My comment about bulking up was only meant to point out that what you are saying won't apply to a lot of the readers.

      • I've not drunk or eaten meat & dairy for 12 years.

        My only health issues is the crohns.

        I've had multiple blood tests and all that jazz, all normal.

        An, of course, you mention nothing about the lifestyle of cows.

        • of course, you mention nothing about the lifestyle of cows

          By popular demand, reasons cows have it better than me:

          1. I don't get my nipples tweaked every day
          2. When I die, I'll probably get buried or burned up. The noble cows lives his life knowing that when he dies, it is an honorable sacrifice so that I can eat steak, glue things together, and feed my dog.
          3. Cows are more famous than me. They get those hilarious, "It's the cheese!" spots. I've never even been on TV.
          4. I don't have cud. That would save me a
    • The majority of the research points not to milk itself, but to bacteria that contaminate the milk. So yeah, water is horrible for you, too...

      once it's been spiked with P. pestis.

  • by Otter ( 3800 ) on Wednesday September 03, 2003 @09:06AM (#6858434) Journal
    Interesting thing here, besides the potential for milk, is the fact this was done via selctive breeding and genetic selection via embryonic implantation -- not adding the gene of a sea cucumber of something to modify it to produce as it does now.

    You do realize that's how current dairy cattle and every other agricultural plant and animal were generated, right? A lot of the people freaking out about "genetically modified" whatnot seem to think God created Holstein cattle and Vidalia onions in the garden of Eden.

  • by El ( 94934 ) on Wednesday September 03, 2003 @09:29AM (#6858648)
    before they cross bovine and cocoa plant genes, and come up with a cow that gives chocalate milk...

    After over 2 years of doctors not being able to tell me why my daughter was congested all the time, I switched her to soy milk, and the problem immediately went away!

  • So this mollusk walks up to a sea cucumber. . .
  • by tokki ( 604363 ) on Wednesday September 03, 2003 @10:54AM (#6859468)
    Just think how marketing has imprinted in our brain that "milk is good for you". In fact, those claims would have to be described as "unsubstantiated".

    http://notmilk.com

    There're plenty more where that came from. Imagine drinking cat's milk, or rat's milk, or even horse milk. Why then, is it not disgusting to drink cow's milk? Marketing.

    With synthetic bovine hormones (illegal just about everywhere except the US), and rampant use of antibiotiocs, it's even more disgusting.
    • Holly: We could use some fresh odds & sods aboard, like cows milk.

      Lister: What milk are we using now?

      Holly: We're on the emergency backup supply. We're on the dog's milk.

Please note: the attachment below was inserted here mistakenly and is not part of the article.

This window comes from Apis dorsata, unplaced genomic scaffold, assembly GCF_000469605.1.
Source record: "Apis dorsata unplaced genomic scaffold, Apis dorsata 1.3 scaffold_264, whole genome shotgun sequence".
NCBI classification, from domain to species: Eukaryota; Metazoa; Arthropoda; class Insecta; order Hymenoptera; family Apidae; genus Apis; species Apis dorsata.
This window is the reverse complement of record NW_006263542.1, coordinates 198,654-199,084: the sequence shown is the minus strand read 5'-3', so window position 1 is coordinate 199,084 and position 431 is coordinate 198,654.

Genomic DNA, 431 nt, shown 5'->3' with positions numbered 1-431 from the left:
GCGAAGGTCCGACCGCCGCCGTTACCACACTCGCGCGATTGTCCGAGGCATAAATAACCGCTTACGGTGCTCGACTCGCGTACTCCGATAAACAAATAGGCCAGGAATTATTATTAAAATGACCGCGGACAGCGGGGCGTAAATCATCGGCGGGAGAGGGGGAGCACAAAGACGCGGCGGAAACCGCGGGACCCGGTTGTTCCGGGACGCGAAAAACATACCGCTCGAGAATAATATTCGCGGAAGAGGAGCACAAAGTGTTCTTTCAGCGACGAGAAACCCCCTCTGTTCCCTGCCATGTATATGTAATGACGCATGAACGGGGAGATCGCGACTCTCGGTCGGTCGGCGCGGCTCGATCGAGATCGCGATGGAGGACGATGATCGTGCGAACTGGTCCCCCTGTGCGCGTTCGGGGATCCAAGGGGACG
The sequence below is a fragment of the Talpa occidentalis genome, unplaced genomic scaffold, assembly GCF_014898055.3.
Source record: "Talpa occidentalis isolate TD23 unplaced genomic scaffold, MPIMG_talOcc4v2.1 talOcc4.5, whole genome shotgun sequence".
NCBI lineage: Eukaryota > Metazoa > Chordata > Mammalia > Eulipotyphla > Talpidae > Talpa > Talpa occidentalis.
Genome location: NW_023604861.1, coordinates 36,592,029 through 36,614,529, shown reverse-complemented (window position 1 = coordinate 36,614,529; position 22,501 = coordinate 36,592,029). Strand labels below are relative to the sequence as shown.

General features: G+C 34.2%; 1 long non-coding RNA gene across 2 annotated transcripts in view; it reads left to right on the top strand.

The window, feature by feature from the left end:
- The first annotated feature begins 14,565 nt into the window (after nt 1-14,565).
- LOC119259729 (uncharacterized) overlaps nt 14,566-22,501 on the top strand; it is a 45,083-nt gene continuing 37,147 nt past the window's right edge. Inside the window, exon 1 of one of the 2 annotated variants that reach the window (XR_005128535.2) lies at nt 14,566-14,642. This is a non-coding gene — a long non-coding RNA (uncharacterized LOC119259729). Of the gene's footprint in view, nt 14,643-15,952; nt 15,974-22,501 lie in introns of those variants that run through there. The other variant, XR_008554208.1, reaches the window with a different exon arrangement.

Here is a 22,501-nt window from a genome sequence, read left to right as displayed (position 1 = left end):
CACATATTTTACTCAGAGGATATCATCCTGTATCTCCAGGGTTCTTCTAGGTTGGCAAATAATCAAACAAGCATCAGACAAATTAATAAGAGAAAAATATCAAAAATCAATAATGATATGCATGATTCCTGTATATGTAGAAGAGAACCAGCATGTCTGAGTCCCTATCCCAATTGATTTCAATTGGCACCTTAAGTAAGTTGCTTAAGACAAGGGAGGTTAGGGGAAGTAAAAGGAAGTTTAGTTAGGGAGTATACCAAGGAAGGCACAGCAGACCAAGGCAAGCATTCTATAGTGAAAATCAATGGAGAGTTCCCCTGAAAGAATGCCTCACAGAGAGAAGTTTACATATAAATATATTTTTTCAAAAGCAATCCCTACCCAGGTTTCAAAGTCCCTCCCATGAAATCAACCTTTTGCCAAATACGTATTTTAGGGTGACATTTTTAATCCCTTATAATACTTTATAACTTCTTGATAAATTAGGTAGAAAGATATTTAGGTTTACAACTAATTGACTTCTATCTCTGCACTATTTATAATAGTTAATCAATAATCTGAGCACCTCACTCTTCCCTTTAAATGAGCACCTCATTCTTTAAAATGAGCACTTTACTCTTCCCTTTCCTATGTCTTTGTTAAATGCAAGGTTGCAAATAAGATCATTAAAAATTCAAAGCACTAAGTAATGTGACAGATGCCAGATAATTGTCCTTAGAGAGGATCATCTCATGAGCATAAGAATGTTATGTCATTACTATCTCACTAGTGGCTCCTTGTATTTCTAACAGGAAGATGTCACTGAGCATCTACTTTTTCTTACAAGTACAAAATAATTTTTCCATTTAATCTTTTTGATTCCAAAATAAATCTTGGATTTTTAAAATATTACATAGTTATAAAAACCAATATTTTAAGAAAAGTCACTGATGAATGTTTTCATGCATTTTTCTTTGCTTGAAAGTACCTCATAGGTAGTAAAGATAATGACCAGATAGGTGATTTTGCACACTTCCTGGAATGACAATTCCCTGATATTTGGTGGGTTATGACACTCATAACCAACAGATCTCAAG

Lister: DOG'S MILK!! Hol, why didn't you tell me?

      Holly: What, and spoil your tea? Besides full of goodness, vitamins and marrow bone jelly. And on the plus side it tastes the same when it's gone off as when its fresh!
    • Why then, is it not disgusting to drink cow's milk? Marketing.

      I'd say tradition over marketing. In other countries, yak milk or camel milk is commonly consumed. How about goat milk?

      Probably the main reason we don't milk our own cats is that 1) the quantity obtained doesn't justify the effort and 2) sucking off Snowball and Fluffy just doesn't seem appropriate.

      With synthetic bovine hormones (illegal just about everywhere except the US), and rampant use of antibiotiocs, it's even more disgusting.

      Agre
  • Consider... (Score:2, Funny)

    by Bridog ( 410044 )
    ... a spherical cow.
  • Does the super-volume produced also exhibit super-quality, or average quality or, I suspect, inferior quality milk?
    • I am curious what in your opinion would be high, average, low quality milk?

      • Assuming drinking cows' milk is good for humans, the attributes considered beneficial (protein, vitamins etc) could be measured in a representative set of regular cows taken from a national/world-wide population. You could do the same for attributes considered non-beneficial (some types of fat, antibiotics etc)

        It would then be interesting to compare these figures with those from a super-cow.

        I can turn regular Coca-Cola into double the volume by adding water. Doesn't give twice the bang for the buck, t
  • by Chacham ( 981 ) *
    The "mootrix" is a scene from Kung Pow.
    • I see you made it past my cow... you must be stronger than I thought.

      Fantastic mooovie.
      • by Chacham ( 981 ) *
        Acutally, I thought it was a stupid movie, with two or three cute scenes. The cow scene was great. The baby scene at the beginning (especially rolling down the hill) was cute. Overall, however, i thought it was stupid, but definitely a cute idea.

"Everyone is entitled to an *informed* opinion." -- Harlan Ellison